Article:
In my head, however, there’s a filibuster going on about national security, vetting processes, and the fact that I don’t want a potential terrorist moving into any of the rental properties in my neighborhood. (Because suburban Atlanta is a hot target these days.)

I think a lot of us are feeling this way and we’re pointing towards politics as the source and expression of the tension when it’s really a spiritual battle.

And it comes down to the question of do you trust God or not?

I don’t want anyone to harm my country. I don’t want helpless people to suffer at the hands of evil ideologues. There’s a paradox at work, and that just so happens to be the place where God shines brightest.

So, I’m going to trust God, who put my government in place, to use that government to His will and purpose. I’m going to trust God that if we let Syrian refugees in, it’s for His will and purpose.

I’m going to trust God, because, in the end, there’s no one else worth trusting.

Hello Kitty: The Last Day of Childhood

The Destructor has been chosen...this freaking anime cat will take away my daughter's chldhood tomorrow morning.

Tomorrow morning, I will wake up earlier than usual. I will most likely have to rouse my daughter from her bed and usher her into the kitchen, where we’ll begin our normal morning routine. Only it won’t be normal anymore. There will be changes.

She won’t have the option of starting her day with her usual televised friends. She won’t be able to lay about in her nightclothes, playing with her dolls or ponies, until her mother or I insist on her getting dressed. Chances are she won’t even have time to bug her little brother. Ella will get dressed, get fed, put her hair into a bow, and together we’ll walk up the street to her bus stop.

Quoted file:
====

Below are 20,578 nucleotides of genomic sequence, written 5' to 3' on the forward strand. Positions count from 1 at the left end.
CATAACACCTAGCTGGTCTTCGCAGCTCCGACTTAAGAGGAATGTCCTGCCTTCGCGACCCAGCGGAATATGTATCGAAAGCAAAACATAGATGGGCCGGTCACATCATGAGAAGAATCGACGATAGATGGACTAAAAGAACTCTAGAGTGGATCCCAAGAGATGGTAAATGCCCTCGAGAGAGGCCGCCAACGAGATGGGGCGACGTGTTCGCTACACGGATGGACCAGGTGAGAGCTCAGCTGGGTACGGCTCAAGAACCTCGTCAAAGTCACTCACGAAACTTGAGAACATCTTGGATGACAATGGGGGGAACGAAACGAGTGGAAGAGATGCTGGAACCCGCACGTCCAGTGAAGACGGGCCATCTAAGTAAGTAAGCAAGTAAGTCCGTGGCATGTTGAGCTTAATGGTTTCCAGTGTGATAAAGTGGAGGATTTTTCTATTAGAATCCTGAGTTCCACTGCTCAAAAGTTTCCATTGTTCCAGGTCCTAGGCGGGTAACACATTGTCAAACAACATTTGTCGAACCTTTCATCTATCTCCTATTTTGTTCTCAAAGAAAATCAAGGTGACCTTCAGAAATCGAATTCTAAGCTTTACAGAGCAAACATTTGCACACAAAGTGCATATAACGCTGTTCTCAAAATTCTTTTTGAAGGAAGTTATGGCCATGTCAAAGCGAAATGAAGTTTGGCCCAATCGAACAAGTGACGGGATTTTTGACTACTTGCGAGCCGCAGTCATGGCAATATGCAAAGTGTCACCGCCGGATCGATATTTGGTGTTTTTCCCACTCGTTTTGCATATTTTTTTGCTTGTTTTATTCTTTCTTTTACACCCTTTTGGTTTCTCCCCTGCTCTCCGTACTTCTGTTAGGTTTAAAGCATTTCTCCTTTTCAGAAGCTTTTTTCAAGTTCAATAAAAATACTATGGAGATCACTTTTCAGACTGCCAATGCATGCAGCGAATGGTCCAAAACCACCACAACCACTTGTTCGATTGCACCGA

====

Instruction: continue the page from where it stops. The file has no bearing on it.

Tomorrow, my daughter, bedecked in Hello Kitty, will say goodbye to the only life she’s known.

Over a single night, all that my family has known will change. And it will be a significant shift, one that will not correct, one that will not return to us except in brief stints known as winter, spring and summer break.

I was doing okay with that reality for the past few days, but much like the evening before major surgery, or your wedding, or any other life-altering day, I’m starting to feel a little less confident and a little more wistful. Almost panicked, even.

Do all people experience these kinds of shifts in the same way? Is it the singular feature of parenthood to feel more acutely those changes in your child’s life that signify maturation? I looked at the faces of other parents this morning at church and couldn’t detect any anxiety on their parts. But I could feel my heart beating wildly with each minute slipping by. I watched Ella play with her friends after the luncheon at our church and all I could think about was that at this same time next year she would be a completely different Ella. She wouldn’t be a precocious pre-K girl anymore; she would be something other, something undefined, something unpredictable.

Something foreign.

Of course that’s only true if I neglect to undergo this metamorphosis with her, and there is a real part of me that wants to scream, “No, this can’t be happening!” I feel as if somehow some giant, faceless force is attempting to wrench my little girl from my hands and take her somewhere I cannot go.

But the truth is, if I do not follow her on this new path, it will not be because I was forbidden; it will be because I chose to stay behind, cradling the past as fiercely as I once held her. This scares me because I can see the temptation of it and feel the pull towards that choice, but I know if I pull back and hold onto my memories of Ella’s early childhood as the basis for how I see and interact with her, I will lose her twice. Once, because she will move on and grow up and become herself as she is meant to be. Twice, because my memories will fade and, having made no new ones, I will be left with a dissolving image even more foreign and frightening than I could imagine.